A Reflection On My CURF Experience

               I believe my understanding of research over the course of this semester progressed from an initial belief that every experiment would be straight forward with few disruptions, to a more mature realization that research projects often take time and patience in order to obtain the results desired. I believe most people being research with the same mindset that I had, especially when they read research publications that are ordered and follow a clear line of thought (for the most part) from start to end. However, I realized fairly early into my research career here at Pitt that it often times does not turn out this way in the lab. Instead, it takes an open-minded and patient individual to understand that setbacks may occur, and from those setbacks useful strides in a research project can be accomplished. For instance, not getting the desired output or the intended result from an experiment can lead to additional hypothesis that are more interesting to pursue. Or, maybe a failed experiment can tell someone they need to be more careful the next time they perform that experiment. In all, I certainly learned that research is not a linear process, but takes patient, persistence, and an open mind to become an effect researcher.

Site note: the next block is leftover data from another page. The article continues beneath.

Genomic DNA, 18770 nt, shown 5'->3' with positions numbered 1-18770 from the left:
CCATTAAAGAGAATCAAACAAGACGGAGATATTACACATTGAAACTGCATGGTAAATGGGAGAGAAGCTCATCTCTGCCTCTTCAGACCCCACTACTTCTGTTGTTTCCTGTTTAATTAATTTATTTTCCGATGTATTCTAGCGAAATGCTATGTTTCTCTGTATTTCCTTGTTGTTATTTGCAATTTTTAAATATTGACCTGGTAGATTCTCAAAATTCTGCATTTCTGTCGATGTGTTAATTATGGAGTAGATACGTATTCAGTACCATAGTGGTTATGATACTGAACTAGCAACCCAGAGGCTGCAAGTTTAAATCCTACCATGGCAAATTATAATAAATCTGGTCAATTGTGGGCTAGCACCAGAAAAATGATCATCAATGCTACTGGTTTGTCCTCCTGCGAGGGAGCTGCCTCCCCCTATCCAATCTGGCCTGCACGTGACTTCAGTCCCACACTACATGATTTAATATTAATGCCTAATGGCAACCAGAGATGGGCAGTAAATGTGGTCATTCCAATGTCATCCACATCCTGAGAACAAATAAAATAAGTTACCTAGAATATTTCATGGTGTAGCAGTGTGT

The most valuable aspect of my CURF experience that I will take with me has been the variety of differing perspectives on research offered by other CURF scholars. Through reading most of the blog posts submitted by other researchers, I have truly enjoyed hearing others experience some of the same feelings that I have had about research, as well as hearing stories and perspectives that introduced me to viewpoints on research that are different from mine. With these differing perspectives, I believe I evidently learned more about myself after reflecting on my own future desires and current research experience.

               After this semester, I plan on continuing research over the summer in my current lab under the guidance of Dr. Kabirul Islam. As stated in previous posts, it has been a desire of mine for quite some time to obtain my MD/PhD so as to translate the research knowledge obtained in the lab and cross-apply that knowledge to the bedside and vise versa. With this, I can fulfil my desire of learning more about the underpinnings of disease and microbial pathogenesis while at the same time using that knowledge to help improve the lives of those affected.

The figure above represents MALDI-MS data indicating the demethylation of the substrate, CUGGm6ACUGG, mRNA oligomer by WT and mutant FTO proteins. In the first panel, the substrate is the methylated mRNA with a mass of 3010 Da. With the addition of the WT or mutant FTO proteins, the mass 2997 Da appears, indicating the demethylation of the target substrate by the proteins, changing the substrate to the product, CUGGACUGG. I commonly use MALDI-MS as my experimental readout of data for it is easy and quick to do so.

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